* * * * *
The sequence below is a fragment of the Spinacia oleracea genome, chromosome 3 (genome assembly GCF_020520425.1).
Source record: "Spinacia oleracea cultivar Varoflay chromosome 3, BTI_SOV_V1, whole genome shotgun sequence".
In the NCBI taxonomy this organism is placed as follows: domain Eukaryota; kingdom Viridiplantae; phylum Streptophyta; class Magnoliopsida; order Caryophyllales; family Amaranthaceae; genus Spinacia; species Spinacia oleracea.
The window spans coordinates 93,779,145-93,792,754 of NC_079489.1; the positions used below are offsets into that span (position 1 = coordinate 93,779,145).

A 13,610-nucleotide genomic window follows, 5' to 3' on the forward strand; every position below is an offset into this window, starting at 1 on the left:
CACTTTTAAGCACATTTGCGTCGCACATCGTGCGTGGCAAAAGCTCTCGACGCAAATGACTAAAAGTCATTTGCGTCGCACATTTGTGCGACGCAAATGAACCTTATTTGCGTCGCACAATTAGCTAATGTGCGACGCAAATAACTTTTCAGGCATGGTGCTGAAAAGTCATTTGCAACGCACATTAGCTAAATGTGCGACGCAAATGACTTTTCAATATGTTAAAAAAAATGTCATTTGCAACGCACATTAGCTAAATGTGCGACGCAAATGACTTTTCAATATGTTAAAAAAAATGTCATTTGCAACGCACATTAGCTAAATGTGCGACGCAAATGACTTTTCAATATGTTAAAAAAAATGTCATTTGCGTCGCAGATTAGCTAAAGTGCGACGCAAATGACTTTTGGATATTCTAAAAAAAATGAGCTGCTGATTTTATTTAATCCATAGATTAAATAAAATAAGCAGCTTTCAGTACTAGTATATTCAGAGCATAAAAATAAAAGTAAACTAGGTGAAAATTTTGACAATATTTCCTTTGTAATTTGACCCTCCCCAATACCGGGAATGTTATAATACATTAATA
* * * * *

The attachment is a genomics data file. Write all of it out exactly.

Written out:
The sequence below is a fragment of the Spinacia oleracea genome, chromosome 3 (genome assembly GCF_020520425.1).
Source record: "Spinacia oleracea cultivar Varoflay chromosome 3, BTI_SOV_V1, whole genome shotgun sequence".
In the NCBI taxonomy this organism is placed as follows: domain Eukaryota; kingdom Viridiplantae; phylum Streptophyta; class Magnoliopsida; order Caryophyllales; family Amaranthaceae; genus Spinacia; species Spinacia oleracea.
The window spans coordinates 93,779,145-93,792,754 of NC_079489.1; the positions used below are offsets into that span (position 1 = coordinate 93,779,145).

A 13,610-nucleotide genomic window follows, 5' to 3' on the forward strand; every position below is an offset into this window, starting at 1 on the left:
CACTTTTAAGCACATTTGCGTCGCACATCGTGCGTGGCAAAAGCTCTCGACGCAAATGACTAAAAGTCATTTGCGTCGCACATTTGTGCGACGCAAATGAACCTTATTTGCGTCGCACAATTAGCTAATGTGCGACGCAAATAACTTTTCAGGCATGGTGCTGAAAAGTCATTTGCAACGCACATTAGCTAAATGTGCGACGCAAATGACTTTTCAATATGTTAAAAAAAATGTCATTTGCAACGCACATTAGCTAAATGTGCGACGCAAATGACTTTTCAATATGTTAAAAAAAATGTCATTTGCAACGCACATTAGCTAAATGTGCGACGCAAATGACTTTTCAATATGTTAAAAAAAATGTCATTTGCGTCGCAGATTAGCTAAAGTGCGACGCAAATGACTTTTGGATATTCTAAAAAAAATGAGCTGCTGATTTTATTTAATCCATAGATTAAATAAAATAAGCAGCTTTCAGTACTAGTATATTCAGAGCATAAAAATAAAAGTAAACTAGGTGAAAATTTTGACAATATTTCCTTTGTAATTTGACCCTCCCCAATACCGGGAATGTTATAATACATTAATA